Our difficult journey is not over, but we must look to the future. Children need to maintain their immunization schedules, older adults or those with complex medical issues need their health and medications regularly monitored, and further delaying surgeries or exploratory procedures may cause serious harm or lead to other health problems. The steps we are following to reopen are being implemented with extreme care and will be constantly evaluated. As a member of Saint Joseph Mercy Health System, we are working together on safety and security protocols. We have developed COVID-Free Zones, areas where we provide care only for people not known to have COVID-19 or COVID symptoms. We wish to assure the community that our healthcare delivery system is working closer than ever to keep your health and wellness at the center of everything.

Over the past two months, no one industry has learned more than healthcare about the need to change and adapt quickly in order to
care for those we serve. Our lives have drastically changed but fulfilling IHA’s mission of healing will remain with us forever. Please know that we stand ready to care for you. IHA’s motto “our family caring for yours” has never meant more to us than it does today.

We encourage you to call your provider’s office or visit ihacares.com today to learn about the many ways we can connect and safely provide the care that you need. IHA is here for you.

Mark LePage, MD | IHA CEO

Cindy Elliott, RN | IHA President & COO

Coping with Stress

Helpful reminders for when you feel stressed

Source: Centers for Disease Control and Prevention (CDC)

Even the most laid back, easy-going people feel stressed sometimes. And considering our current situation, a pandemic and all, stress pretty much goes with the territory. Luckily, the CDC has some important reminders to help manage stress and support yourself.

Take breaks from watching, reading or listening to the news.

The news is everywhere, it’s so hard to escape. If your stress levels are up, then an escape may be just what you need.  Hearing about the pandemic repeatedly can be upsetting.

Take care of your body.

When you feel like stress is taking over, take deep breaths, stretch or meditate. Try to eat healthy, well-balanced meals, exercise regularly, get plenty of sleep and avoid alcohol and drugs.

Make time to unwind.

Make a list of the things you enjoy most. What can you do right now? What can you plan to do in the future, to help give you something to look forward to? If you’re a person that creates a daily schedule, include some time to do what makes you happy. You may also try setting an alarm or reminder on your digital calendar to stop and take a few minutes for yourself.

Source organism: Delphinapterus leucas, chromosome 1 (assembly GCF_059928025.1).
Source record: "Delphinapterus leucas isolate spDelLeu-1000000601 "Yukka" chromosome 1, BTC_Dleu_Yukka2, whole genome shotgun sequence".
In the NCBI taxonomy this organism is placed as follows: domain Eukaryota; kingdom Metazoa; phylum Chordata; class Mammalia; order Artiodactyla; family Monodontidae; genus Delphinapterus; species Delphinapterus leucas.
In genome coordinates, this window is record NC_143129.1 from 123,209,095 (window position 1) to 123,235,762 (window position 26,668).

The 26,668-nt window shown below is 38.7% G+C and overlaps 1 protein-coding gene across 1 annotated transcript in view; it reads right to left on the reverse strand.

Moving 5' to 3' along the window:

Connect with Others.

Consider who you trust in your life. Who do you think would best understand your current concerns? Seek out people in your life that can help you navigate stressful feelings and lighten your load. With social distancing rules currently in place, you may need to be creative in how you connect with others, phone and video calls work great!

Know when it’s time to seek medical care.

If your stress is keeping you from your daily activities or social interactions, reach out to your healthcare provider. They will be able to help you find a solution and get you feeling like yourself again!

Boost Your Immune System

Lifestyle Medicine tips for a stronger immune system

Source: American College of Lifestyle Medicine

In the last few weeks, the immune system has been brought into the spotlight. When functioning properly, the immune system identifies a variety of threats, including viruses, bacteria and parasites, and distinguishes them from the body’s own healthy tissue, according to Merck Manuals. A healthy immune system could be the difference between getting sick and staying healthy. Read on for tips on strengthening your immune system focusing on Lifestyle Medicine. Increasing your body’s immune response is not a guarantee against infection, but it’s a good start.

Mind Your Stress

Pause. Take a few seconds to consider your breathing, listen to a favorite song, or watch a funny video. The stress hormone, cortisol, suppresses immune response. Being mindful, even in small doses, reduces stress and as a result, cortisol production.

No Smoking

Avoid smoking, vaping, or inhaling any substance, which can be toxic to the lungs.

Healthy Eating

What you eat makes all the difference! For strong immunity, consume a wide array of fiber-filled, nutrient-dense, and antioxidant-rich whole plant foods at every meal. Choose a rainbow of fruits and vegetables, eat your beans, consume whole grains, and use a variety of herbs and spices to enhance flavors. Stay hydrated with water!

Purchasing fruit and veggies is as easy as 1, 2, 3!

  1. Commit to the piece of produce you choose. Try not to manipulate
    the produce items by touching them and placing them back.
  2. Wash your hands with clean water and soap for a minimum of 20
    seconds after returning from the grocery store. Hand sanitizer for 60
    seconds can also be used.